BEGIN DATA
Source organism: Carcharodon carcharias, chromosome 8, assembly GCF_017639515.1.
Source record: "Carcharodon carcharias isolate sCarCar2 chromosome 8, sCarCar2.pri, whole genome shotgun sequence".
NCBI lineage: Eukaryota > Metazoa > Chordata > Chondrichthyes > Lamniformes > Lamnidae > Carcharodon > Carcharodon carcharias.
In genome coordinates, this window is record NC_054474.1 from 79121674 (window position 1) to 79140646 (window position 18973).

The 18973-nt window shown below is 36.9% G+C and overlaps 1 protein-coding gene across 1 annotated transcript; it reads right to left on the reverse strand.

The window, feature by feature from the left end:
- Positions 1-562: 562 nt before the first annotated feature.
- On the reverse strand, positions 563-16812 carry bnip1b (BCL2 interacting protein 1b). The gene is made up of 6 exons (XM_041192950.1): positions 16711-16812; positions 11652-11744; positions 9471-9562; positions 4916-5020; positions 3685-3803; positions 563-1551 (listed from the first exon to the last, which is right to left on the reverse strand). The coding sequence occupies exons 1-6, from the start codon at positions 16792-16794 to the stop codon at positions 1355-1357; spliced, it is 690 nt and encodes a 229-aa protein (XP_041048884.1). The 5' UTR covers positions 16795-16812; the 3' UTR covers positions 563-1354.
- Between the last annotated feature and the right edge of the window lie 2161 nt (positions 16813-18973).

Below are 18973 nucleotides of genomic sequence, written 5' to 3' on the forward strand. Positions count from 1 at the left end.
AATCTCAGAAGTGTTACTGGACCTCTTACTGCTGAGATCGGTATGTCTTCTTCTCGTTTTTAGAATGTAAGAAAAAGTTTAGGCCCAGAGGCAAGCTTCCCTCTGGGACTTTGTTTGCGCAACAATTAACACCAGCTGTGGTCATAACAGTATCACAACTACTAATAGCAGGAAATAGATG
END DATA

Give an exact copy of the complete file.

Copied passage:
Source organism: Carcharodon carcharias, chromosome 8, assembly GCF_017639515.1.
Source record: "Carcharodon carcharias isolate sCarCar2 chromosome 8, sCarCar2.pri, whole genome shotgun sequence".
NCBI lineage: Eukaryota > Metazoa > Chordata > Chondrichthyes > Lamniformes > Lamnidae > Carcharodon > Carcharodon carcharias.
In genome coordinates, this window is record NC_054474.1 from 79121674 (window position 1) to 79140646 (window position 18973).

The 18973-nt window shown below is 36.9% G+C and overlaps 1 protein-coding gene across 1 annotated transcript; it reads right to left on the reverse strand.

The window, feature by feature from the left end:
- Positions 1-562: 562 nt before the first annotated feature.
- On the reverse strand, positions 563-16812 carry bnip1b (BCL2 interacting protein 1b). The gene is made up of 6 exons (XM_041192950.1): positions 16711-16812; positions 11652-11744; positions 9471-9562; positions 4916-5020; positions 3685-3803; positions 563-1551 (listed from the first exon to the last, which is right to left on the reverse strand). The coding sequence occupies exons 1-6, from the start codon at positions 16792-16794 to the stop codon at positions 1355-1357; spliced, it is 690 nt and encodes a 229-aa protein (XP_041048884.1). The 5' UTR covers positions 16795-16812; the 3' UTR covers positions 563-1354.
- Between the last annotated feature and the right edge of the window lie 2161 nt (positions 16813-18973).

Below are 18973 nucleotides of genomic sequence, written 5' to 3' on the forward strand. Positions count from 1 at the left end.
AATCTCAGAAGTGTTACTGGACCTCTTACTGCTGAGATCGGTATGTCTTCTTCTCGTTTTTAGAATGTAAGAAAAAGTTTAGGCCCAGAGGCAAGCTTCCCTCTGGGACTTTGTTTGCGCAACAATTAACACCAGCTGTGGTCATAACAGTATCACAACTACTAATAGCAGGAAATAGATG